We want you to forget how our NDP drove us into massive debt and lost 183,000 jobs. Rachel Notley and the NDP can we really afford them again?

Speaker 1:

The sheer expense of just four short years. One single term with the Alberta NDP in office was astronomical, posting the largest deficit in Alberta history at the time. The United Conservative Party, meanwhile, balanced the books recently, after three years of COVID-related spending spending, it might be added that the NDP championed as necessary and obligatory. This is a far cry from where Alberta was during the tenure of Ralph Klein. Ralph Klein committed to cutting government spending by 30% almost overnight and brought about a surplus when oil revenues were in the tank. Rather than whine and complain about our dependence on oil and gas, Klein acted as though we didn't depend on it at all. For a short time it seemed he was right. The royalty revenue went to Albertans' pockets directly. Almost as quickly we were posting more surpluses.

Speaker 9:

I've been a reporter for 11 years in this city and I've traveled with bikers and I've traveled with whores and I've traveled with gamblers and I've traveled with people from the east end of town to the west end of town and I've been in all kinds of trouble with the police.

Speaker 13:

I started with $300 in my pocket and that's how I started this campaign and I had a sense of commitment and I drew the greatest bunch of vagabonds, misfits and beautiful people to my campaign who never once said to me I have to work for this son of a bitch because I owe him something.

Speaker 1:

Ralph did some other things that were supposed to protect us from spend-happy governments in the future. Legislation that was supposed to make it illegal for a government to operate at a deficit in Alberta ever again, for example. This was, of course, unwritten and thrown aside when Stelmach and then, worse yet, Redford needed more money. Alison Redford bought teachers union votes by promising something like $300 million to them if they voted for her. Three months after the election, Redford still hadn't paid and the unions went public. Redford wrote legislation allowing her access to the Alberta Heritage Fund in order to pay them off. Then Prentice pointed his finger at us and told us we, the taxpayers, were the problem with Alberta, and it's no wonder the conservative vote became fractured and split. It was the perfect time for the Alberta NDP to slip into power quietly and unexpectedly.

Speaker 11:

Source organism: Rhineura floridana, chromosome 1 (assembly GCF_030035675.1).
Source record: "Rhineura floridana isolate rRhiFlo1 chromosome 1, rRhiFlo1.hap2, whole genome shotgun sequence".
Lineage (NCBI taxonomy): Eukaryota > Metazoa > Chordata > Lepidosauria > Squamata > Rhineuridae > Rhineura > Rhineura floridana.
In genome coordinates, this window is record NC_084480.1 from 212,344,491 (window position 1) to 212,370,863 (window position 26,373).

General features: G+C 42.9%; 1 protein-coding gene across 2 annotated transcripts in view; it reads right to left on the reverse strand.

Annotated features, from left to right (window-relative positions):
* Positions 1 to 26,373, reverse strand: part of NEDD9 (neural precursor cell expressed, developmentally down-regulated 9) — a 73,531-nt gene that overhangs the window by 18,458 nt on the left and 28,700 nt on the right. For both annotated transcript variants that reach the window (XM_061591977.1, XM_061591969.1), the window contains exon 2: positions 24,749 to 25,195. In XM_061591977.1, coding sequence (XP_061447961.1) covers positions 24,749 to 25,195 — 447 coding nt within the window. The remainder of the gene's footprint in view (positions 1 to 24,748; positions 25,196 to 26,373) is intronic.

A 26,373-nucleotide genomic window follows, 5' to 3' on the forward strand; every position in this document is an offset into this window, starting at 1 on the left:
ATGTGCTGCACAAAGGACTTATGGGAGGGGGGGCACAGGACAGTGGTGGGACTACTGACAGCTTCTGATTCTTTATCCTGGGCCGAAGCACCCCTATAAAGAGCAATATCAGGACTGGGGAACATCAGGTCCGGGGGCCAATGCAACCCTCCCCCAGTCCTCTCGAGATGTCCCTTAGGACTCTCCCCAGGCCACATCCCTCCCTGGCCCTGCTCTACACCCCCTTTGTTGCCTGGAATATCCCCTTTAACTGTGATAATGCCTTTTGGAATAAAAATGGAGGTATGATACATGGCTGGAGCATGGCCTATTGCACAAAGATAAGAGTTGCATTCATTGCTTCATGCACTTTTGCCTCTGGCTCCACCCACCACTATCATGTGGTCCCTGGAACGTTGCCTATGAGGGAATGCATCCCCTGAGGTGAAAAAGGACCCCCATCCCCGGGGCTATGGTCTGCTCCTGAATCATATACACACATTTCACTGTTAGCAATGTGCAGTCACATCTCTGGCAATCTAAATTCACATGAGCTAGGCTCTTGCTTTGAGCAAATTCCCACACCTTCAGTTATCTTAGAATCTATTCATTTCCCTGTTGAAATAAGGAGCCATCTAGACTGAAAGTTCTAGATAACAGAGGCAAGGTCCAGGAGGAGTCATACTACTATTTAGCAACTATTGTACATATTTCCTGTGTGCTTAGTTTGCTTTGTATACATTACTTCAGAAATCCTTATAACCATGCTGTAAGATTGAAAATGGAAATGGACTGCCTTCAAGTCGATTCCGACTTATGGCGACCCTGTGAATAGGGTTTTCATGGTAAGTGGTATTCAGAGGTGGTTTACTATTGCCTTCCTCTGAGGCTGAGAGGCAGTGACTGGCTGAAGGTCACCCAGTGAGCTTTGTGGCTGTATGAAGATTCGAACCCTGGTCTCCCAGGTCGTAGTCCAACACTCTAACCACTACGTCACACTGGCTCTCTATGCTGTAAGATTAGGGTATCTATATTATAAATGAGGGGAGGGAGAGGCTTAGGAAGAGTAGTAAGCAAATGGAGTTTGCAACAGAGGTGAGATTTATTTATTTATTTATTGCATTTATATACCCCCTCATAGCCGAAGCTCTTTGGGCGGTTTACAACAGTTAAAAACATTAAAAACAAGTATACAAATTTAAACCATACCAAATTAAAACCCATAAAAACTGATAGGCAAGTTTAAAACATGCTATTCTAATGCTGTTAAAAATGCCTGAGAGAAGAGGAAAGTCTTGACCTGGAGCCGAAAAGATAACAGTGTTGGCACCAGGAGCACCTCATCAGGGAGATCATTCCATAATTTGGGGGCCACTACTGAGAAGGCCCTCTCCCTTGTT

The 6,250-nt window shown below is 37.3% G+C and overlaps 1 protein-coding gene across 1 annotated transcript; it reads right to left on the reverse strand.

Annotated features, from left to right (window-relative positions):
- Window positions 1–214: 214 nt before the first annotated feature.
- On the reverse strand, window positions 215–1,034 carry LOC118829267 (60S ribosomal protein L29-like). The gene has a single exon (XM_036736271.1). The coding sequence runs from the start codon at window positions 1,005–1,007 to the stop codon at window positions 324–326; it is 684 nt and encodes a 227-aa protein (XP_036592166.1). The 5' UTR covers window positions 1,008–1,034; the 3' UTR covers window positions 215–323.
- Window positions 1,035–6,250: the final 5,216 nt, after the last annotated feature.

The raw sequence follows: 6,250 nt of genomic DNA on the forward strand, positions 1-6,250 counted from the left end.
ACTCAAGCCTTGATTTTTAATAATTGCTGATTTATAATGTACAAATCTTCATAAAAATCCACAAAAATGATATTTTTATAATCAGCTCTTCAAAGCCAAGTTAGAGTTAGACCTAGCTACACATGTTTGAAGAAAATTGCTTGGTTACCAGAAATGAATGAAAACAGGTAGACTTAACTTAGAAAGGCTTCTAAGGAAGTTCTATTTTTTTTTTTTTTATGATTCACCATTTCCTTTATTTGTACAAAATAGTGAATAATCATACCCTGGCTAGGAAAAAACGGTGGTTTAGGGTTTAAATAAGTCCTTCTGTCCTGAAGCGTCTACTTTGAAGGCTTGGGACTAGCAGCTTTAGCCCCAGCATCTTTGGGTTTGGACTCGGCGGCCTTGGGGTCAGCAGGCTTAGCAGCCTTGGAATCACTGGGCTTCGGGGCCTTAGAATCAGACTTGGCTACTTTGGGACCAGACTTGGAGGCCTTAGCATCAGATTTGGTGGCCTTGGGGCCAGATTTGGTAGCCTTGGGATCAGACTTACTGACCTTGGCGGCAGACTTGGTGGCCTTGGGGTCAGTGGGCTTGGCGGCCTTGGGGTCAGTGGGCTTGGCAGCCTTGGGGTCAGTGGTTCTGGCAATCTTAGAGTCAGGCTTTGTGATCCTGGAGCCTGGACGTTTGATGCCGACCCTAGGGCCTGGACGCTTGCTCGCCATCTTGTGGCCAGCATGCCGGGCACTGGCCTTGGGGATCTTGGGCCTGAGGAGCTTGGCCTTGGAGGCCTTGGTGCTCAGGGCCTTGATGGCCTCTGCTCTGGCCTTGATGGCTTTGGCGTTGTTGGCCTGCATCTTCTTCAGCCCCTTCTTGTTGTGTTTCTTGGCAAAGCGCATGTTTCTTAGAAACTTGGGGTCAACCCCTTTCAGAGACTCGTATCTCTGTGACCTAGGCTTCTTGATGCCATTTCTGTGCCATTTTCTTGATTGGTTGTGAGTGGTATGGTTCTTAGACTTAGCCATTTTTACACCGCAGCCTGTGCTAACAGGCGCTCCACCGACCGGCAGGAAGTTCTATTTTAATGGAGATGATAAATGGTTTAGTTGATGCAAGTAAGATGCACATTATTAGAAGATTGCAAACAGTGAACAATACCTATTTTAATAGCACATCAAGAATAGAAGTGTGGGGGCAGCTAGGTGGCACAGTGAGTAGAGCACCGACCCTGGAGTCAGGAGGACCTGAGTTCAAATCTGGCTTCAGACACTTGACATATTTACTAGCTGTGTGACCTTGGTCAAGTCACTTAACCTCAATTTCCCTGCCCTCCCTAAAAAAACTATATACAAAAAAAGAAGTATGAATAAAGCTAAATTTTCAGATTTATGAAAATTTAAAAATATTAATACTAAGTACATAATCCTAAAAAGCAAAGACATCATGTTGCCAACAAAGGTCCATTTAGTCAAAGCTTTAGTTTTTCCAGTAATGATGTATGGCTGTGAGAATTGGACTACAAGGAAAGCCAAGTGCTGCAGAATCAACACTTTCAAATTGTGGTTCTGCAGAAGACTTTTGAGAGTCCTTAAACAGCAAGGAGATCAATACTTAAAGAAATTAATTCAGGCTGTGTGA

The NDP is talking about dismantling the Alberta Heritage that has made. You know there's 100,000 people a year come to this province, right, and they come here because it's the free enterprise engine of the country and because people come here to invest. They come here to get jobs, they come here to create jobs. We're like the envy of North America. What the NDP proposes is to walk away from that. You know. Start with a royalty review. Is there anything worse you could do in Alberta in the circumstances we're in right now, than launch a royalty review? The last time we did this, it was a disaster and there's parts of the energy industry that still never recovered from what happened at that time. And so you know their policies start from that. We'll undermine investor confidence. You know people have invested billions of dollars in this province. We're going to now get into a royalty review when oil prices are like 50 bucks a barrel. It's the worst thing you could do. On top of that, they want to, you know, increase corporate income taxes to the same level as Quebec. You know, and I know like I get it. It's easy to say we should increase corporate taxes. It's a. You know, in some people's mind it's a solution. It's not a solution because it will just cost us investment and jobs. We know that One of the things that's driving the Alberta economy is we have the lowest corporate income taxes in the country, so people come here to invest and create jobs and create wealth and create opportunity, you know. So, again, it's the worst thing we could do. When they're proposing that the corporate income taxes be higher than Quebec, like you know, since when is that part of the Alberta advantage to have higher corporate taxes than the province of Quebec? let alone what they're going to do to, you know, to personal taxes? Now, on top of that, you know we hear that, you know they want to have refineries here, but they want pipelines Like this is preposterous.